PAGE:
There’s a new breed of EN A paraglider, designed to take new pilots from school to base and beyond. We talked to Nova designer Philipp Medicus about designing an EN A+ glider.
Pipo, the EN A+ seems to be a trend.
We hope it is going to be a trend! Certainly, the width of the EN-A class allows us to design more than a typical school EN-A glider, which is in our case the Prion. There is under-used space in the EN-A category. Standard EN-A gliders target the schools. Which means training hill to first soaring flights. We sometimes even hear that schools don’t want too much performance! Performance in the EN-A class has never been a priority. But with EN A+, in our case the Aonic, we are aiming at qualified pilots. That’s the new thing.
Is it a niche that has not been fully explored?
Yes, exactly. And it comes because the schools in Germany have to teach on EN-A gliders, and this is also spreading to Austria and France. So this makes the niche bigger than it used to be.
Are there particular challenges to design an EN A+, or is it easier because the space is there to be filled?
Actually, it is a bit like that. Low EN Bs are not that far away from EN A, so it is not that hard to make a low EN B an EN A. With us the Ion 6 (EN B) and Aonic (EN A) share a cell count and aspect ratio, but that is it. Everything else is different. The challenge is not to meet the EN A requirements, but we spend a lot of time on the handling. And that’s difficult actually, because what decides if someone likes the handling or not is the first impression.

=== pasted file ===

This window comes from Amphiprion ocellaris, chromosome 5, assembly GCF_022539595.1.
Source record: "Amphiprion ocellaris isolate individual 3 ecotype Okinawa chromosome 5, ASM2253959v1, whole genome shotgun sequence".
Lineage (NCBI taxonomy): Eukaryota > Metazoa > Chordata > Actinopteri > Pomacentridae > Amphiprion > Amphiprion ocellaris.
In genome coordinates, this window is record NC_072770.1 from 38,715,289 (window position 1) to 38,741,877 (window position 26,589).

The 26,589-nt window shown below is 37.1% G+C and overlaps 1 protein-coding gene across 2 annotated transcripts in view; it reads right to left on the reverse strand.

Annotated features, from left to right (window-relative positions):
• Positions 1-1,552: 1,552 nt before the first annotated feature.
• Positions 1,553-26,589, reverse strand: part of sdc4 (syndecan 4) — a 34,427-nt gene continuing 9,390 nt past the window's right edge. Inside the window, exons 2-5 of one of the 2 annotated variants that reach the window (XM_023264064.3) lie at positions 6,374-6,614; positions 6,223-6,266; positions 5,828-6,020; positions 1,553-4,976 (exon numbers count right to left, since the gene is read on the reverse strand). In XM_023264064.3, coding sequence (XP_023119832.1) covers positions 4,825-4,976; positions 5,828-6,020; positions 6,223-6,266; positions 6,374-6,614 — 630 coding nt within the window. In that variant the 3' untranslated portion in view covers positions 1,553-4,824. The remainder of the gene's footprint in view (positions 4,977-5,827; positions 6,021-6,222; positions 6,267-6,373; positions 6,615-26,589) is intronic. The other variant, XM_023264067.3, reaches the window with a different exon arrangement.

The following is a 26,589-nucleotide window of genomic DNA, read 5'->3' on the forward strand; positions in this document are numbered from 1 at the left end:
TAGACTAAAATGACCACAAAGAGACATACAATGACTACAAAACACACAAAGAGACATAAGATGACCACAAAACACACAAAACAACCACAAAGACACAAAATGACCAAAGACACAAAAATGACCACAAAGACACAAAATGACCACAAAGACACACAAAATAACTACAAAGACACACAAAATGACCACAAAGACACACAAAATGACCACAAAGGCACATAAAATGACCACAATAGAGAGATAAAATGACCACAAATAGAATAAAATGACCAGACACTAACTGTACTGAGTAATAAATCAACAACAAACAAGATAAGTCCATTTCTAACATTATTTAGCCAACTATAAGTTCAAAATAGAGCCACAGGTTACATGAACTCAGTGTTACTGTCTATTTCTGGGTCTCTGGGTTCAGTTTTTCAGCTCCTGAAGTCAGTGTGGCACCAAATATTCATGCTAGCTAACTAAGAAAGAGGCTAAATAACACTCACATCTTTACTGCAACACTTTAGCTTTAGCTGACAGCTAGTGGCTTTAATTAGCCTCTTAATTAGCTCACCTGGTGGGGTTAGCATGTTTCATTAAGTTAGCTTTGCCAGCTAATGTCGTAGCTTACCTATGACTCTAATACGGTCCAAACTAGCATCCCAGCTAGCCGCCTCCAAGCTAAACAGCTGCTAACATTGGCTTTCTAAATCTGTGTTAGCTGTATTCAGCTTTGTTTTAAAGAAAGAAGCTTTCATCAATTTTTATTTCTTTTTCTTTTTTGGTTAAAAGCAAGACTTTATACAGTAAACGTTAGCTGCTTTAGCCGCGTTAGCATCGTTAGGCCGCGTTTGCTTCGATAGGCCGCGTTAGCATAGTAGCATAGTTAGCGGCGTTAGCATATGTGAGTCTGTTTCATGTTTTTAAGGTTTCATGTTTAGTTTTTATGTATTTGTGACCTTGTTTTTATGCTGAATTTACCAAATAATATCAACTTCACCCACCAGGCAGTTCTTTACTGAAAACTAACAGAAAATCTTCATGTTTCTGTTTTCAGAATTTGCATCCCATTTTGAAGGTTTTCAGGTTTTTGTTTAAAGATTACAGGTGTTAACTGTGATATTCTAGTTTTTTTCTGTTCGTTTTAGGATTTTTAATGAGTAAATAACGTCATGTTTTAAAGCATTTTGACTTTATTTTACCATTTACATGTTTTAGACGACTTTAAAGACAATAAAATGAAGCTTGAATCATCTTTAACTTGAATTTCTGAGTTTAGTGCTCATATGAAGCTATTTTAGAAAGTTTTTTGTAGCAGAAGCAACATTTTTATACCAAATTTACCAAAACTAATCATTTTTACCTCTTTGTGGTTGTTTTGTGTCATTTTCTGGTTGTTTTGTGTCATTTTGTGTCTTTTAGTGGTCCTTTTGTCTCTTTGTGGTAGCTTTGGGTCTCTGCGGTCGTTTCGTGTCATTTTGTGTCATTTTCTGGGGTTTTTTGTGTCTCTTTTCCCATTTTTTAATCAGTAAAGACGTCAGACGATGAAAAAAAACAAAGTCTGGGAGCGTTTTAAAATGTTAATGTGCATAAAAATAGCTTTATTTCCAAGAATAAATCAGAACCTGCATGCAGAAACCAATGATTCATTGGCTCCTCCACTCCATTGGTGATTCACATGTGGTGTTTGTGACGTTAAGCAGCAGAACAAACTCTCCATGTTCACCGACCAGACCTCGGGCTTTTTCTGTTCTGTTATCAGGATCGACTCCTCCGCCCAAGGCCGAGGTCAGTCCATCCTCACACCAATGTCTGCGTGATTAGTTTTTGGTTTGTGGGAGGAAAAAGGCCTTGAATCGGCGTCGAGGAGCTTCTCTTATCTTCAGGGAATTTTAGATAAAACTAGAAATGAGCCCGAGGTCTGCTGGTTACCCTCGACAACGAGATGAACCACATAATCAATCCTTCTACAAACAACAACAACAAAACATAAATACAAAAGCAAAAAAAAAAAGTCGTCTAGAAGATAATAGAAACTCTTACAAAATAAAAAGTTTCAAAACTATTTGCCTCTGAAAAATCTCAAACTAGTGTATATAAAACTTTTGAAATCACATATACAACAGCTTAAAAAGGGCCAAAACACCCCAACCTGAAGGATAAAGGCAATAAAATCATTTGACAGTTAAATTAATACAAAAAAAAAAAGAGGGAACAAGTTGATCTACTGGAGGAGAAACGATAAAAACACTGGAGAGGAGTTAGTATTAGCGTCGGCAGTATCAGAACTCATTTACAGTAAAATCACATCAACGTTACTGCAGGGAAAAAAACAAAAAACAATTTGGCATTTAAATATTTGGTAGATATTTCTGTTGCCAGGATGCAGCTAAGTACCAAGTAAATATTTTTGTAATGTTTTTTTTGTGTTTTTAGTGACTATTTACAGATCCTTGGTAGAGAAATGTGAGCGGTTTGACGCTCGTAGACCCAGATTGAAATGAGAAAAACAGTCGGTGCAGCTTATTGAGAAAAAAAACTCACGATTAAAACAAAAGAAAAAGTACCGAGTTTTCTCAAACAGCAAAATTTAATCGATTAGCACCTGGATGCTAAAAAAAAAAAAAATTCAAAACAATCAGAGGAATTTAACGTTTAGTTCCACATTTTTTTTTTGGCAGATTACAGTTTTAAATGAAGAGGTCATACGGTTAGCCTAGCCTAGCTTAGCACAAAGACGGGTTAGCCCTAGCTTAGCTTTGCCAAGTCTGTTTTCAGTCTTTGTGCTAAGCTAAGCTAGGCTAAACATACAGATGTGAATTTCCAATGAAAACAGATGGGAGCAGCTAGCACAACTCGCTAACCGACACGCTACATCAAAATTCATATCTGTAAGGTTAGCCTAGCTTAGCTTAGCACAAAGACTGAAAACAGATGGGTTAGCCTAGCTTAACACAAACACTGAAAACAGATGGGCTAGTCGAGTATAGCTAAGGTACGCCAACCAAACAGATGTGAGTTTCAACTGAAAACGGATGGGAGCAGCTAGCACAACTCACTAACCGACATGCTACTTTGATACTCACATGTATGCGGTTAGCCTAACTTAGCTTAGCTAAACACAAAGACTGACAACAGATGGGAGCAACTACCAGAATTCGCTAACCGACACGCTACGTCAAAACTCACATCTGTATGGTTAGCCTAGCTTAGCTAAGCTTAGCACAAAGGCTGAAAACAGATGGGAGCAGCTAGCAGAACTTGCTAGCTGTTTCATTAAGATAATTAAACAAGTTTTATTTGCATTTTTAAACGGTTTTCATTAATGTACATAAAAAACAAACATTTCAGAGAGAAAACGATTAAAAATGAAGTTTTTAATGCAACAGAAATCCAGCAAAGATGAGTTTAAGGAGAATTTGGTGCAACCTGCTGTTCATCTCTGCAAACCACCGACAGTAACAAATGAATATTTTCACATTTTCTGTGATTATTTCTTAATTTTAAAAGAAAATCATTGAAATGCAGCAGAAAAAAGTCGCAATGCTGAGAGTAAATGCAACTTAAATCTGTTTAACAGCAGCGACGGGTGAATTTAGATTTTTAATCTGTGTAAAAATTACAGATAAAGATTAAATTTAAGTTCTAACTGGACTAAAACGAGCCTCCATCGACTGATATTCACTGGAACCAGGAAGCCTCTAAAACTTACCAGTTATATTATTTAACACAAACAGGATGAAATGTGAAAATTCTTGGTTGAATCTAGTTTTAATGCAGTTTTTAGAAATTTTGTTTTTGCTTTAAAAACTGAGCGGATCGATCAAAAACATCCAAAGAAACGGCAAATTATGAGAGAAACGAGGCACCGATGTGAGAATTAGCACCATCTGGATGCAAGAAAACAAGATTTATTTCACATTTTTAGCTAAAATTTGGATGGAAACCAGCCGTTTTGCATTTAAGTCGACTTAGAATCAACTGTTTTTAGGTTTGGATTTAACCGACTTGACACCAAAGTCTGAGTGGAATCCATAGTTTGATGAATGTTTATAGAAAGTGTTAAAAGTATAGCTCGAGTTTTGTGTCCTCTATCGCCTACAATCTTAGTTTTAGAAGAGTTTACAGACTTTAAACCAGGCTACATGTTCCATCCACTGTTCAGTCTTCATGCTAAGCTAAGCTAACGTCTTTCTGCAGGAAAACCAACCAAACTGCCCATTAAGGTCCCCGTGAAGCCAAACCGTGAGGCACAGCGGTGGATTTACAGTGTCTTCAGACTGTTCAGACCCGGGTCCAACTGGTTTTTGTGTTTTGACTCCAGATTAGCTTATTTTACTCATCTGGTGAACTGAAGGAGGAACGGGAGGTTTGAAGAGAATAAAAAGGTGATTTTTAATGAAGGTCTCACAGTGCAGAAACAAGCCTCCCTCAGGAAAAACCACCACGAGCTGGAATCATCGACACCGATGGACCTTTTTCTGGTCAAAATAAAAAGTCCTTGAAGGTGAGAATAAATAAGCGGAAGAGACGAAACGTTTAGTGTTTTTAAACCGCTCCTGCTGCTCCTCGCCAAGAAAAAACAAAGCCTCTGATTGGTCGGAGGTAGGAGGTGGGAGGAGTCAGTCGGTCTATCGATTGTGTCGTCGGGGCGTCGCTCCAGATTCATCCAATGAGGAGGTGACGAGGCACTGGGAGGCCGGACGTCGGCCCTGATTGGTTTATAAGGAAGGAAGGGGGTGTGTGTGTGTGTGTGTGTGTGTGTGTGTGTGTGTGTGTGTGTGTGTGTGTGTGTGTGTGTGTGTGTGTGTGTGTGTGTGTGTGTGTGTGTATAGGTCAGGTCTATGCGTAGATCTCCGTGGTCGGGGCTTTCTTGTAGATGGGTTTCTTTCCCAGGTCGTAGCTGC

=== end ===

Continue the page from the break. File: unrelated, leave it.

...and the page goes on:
And when we work many hours flying with the prototypes it’s very difficult to imagine that first impression. So we always ask other pilots to fly the glider, to try to gauge this first impression. This thing, the feeling a pilot gets, is more difficult to grasp. Certain handling characteristics might appear demanding to one pilot, and inspiring to another.
What differences will a pilot notice between an EN A+ and low EN B?
It’s the handling. In terms of safety they are very similar. But it is the handling. For example, the Aonic has higher brake pressure than the Ion 6. It’s not just about brake force, it’s about pressure. On launch you pull the brakes and immediately you know where your hands belong, and that is because the brake pressure increases over a small range. Somehow that is confidence inspiring for new pilots.
This interview was printed in issue 209 as part of a feature on EN A+ paragliders.